No messing around, the city council approved several parking changes, and a four-way stop near public school, at their Tuesday, Feb. 14 meeting.

No messing around, the city council approved several parking changes, and a four-way stop near public school, at their Tuesday, Feb. 14 meeting. And that came at the end of the agenda, when Police Chief Matt Andres took the floor.

Chief Andres and resident Chari Wilson approached the council to discuss concerns about the speed of traffic on Water Street SW, a block north of public school. Wilson told the council she’s observed vehicles traveling much too fast and nearly hitting children as they leave an area along School Street after school. She said her concern is increased because her adult son, who is blind, will be moving to the neighborhood soon and will need to walk safely between her home and his apartment a few blocks away.

City Manager Mark Kober and Chief Andres agreed a large part of the problem stemmed from high school students parking along School Street, rather than in the school parking lot. They said the school administrators assured them there is space available in the parking lot and that is where they prefer the students park. “They have to buy a five dollar parking permit,” Andres explained. “But, they get their money back when they turn in the permit at the end of the year.”

The council approved two items to address the issue at once. Parking will not be allowed during the school day along School Street, from Fourth Avenue SW to Sixth Avenue SW, nor on Fifth Avenue SW between School Street and Water Street. In addition, the intersection of Fourth Avenue SW and Water Street SW will become a four-way stop.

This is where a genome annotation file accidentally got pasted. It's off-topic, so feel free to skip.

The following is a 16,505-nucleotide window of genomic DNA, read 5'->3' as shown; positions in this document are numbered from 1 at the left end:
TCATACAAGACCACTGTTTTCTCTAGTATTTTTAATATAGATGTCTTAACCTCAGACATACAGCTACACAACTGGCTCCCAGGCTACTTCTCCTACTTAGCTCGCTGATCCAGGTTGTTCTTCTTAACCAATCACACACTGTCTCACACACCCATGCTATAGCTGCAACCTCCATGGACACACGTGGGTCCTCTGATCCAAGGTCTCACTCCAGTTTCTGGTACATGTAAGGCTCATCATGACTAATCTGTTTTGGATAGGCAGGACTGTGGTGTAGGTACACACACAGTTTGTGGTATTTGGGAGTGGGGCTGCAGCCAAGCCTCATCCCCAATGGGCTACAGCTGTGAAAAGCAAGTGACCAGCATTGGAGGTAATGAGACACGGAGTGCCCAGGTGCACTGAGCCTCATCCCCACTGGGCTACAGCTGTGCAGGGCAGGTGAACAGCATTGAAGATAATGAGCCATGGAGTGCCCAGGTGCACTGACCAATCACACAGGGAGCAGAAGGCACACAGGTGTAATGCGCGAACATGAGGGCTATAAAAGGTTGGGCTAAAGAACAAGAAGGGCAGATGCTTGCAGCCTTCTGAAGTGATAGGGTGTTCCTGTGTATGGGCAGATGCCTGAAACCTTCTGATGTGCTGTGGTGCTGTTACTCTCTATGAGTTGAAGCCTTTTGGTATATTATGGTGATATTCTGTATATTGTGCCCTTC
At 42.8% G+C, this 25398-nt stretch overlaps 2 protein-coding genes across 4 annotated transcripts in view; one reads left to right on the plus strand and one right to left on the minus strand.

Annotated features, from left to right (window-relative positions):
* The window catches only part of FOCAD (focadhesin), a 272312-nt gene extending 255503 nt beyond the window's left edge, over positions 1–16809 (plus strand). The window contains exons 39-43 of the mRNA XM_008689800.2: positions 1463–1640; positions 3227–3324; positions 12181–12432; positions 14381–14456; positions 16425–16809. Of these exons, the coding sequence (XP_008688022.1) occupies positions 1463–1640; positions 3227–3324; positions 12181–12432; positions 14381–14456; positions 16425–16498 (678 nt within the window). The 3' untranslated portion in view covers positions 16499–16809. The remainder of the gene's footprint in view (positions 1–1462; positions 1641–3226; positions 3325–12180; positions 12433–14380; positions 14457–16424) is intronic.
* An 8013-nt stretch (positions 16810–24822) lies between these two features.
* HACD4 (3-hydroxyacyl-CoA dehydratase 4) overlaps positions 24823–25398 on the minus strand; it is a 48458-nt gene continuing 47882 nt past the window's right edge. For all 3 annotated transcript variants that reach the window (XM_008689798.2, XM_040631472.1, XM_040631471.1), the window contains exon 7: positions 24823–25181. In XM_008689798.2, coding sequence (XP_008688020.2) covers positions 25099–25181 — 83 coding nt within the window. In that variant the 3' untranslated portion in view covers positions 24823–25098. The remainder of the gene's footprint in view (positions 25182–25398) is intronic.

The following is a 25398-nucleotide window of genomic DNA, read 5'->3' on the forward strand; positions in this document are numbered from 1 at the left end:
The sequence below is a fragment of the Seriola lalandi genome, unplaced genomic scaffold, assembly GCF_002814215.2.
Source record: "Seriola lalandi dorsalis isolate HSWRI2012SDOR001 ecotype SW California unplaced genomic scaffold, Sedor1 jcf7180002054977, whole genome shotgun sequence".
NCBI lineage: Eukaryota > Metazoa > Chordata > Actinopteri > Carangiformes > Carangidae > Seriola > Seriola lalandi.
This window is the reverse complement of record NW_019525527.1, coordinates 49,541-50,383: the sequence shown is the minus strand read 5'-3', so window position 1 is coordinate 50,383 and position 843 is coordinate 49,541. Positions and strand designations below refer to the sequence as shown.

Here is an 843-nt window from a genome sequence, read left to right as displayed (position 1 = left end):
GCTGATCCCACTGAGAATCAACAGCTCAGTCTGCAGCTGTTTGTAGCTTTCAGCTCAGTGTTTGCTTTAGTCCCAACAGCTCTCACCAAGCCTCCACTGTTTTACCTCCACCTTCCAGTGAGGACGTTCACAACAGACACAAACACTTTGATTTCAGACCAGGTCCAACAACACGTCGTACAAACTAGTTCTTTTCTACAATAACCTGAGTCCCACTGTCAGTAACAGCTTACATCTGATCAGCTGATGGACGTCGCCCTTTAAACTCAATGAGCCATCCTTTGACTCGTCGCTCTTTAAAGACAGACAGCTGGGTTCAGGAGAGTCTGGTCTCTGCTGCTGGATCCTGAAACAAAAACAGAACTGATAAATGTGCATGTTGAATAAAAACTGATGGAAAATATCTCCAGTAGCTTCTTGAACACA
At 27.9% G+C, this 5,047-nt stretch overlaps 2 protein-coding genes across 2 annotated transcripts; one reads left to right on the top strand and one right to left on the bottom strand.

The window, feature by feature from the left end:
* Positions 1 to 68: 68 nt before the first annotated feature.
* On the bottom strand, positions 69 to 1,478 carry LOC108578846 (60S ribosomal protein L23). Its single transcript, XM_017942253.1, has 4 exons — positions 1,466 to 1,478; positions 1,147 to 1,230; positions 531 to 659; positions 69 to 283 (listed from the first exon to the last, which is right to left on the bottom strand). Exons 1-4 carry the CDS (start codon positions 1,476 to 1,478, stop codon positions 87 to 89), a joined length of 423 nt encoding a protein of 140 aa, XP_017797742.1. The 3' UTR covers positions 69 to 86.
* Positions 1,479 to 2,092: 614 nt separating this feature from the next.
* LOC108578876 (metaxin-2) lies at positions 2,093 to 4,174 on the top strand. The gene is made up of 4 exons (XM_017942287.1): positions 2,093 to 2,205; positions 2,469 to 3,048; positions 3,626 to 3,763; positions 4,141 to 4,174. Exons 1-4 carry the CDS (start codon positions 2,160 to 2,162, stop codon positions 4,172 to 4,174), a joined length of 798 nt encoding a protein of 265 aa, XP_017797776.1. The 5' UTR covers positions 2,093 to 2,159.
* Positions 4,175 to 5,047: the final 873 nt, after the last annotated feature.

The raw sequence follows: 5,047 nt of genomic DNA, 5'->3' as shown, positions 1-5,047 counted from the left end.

In the future parking may be restricted to residents only on the 400 block of Water Street, but the council wanted to see if prohibiting parking on School Street would handle the issue. The council also instructed City Attorney Alissa Fischer to determine what needed to be done to reduce the speed limit in the school zone.

Andres got approval for two more issues: extending the time the stop arms are down for the school bus zone by one hour, until 4:30 p.m., to accommodate after school activities; and creating a handicapped parking space just north of Main Street on Second Avenue NE.

In another traffic safety issue, the council heard from Kober that MnDOT plans to remove the stop lights at First Avenue when they resurface Highway 14 in 2018. The council passed a motion opposing the removal and will invite MnDOT engineer Robert Jones to the next council meeting to hear the community’s concerns.

Councilor Larry Braun had previously suggested a citizen survey and Kober presented information on a state best practices program that would include reimbursement of expenses, and information on the survey process used by New Ulm. Mayor Wayne Pelzel said he would appoint a committee of business, school and citizen representatives to assist with survey planning. Pelzel would welcome citizens to volunteer for the committee.

Kober reported he would be meeting with the rural fire committee on Feb. 27 to renew the contract. He said the rate will be $181.89 per section for 2017, but the added expense of the new turnout gear would require an increase to $227.34 for 2018.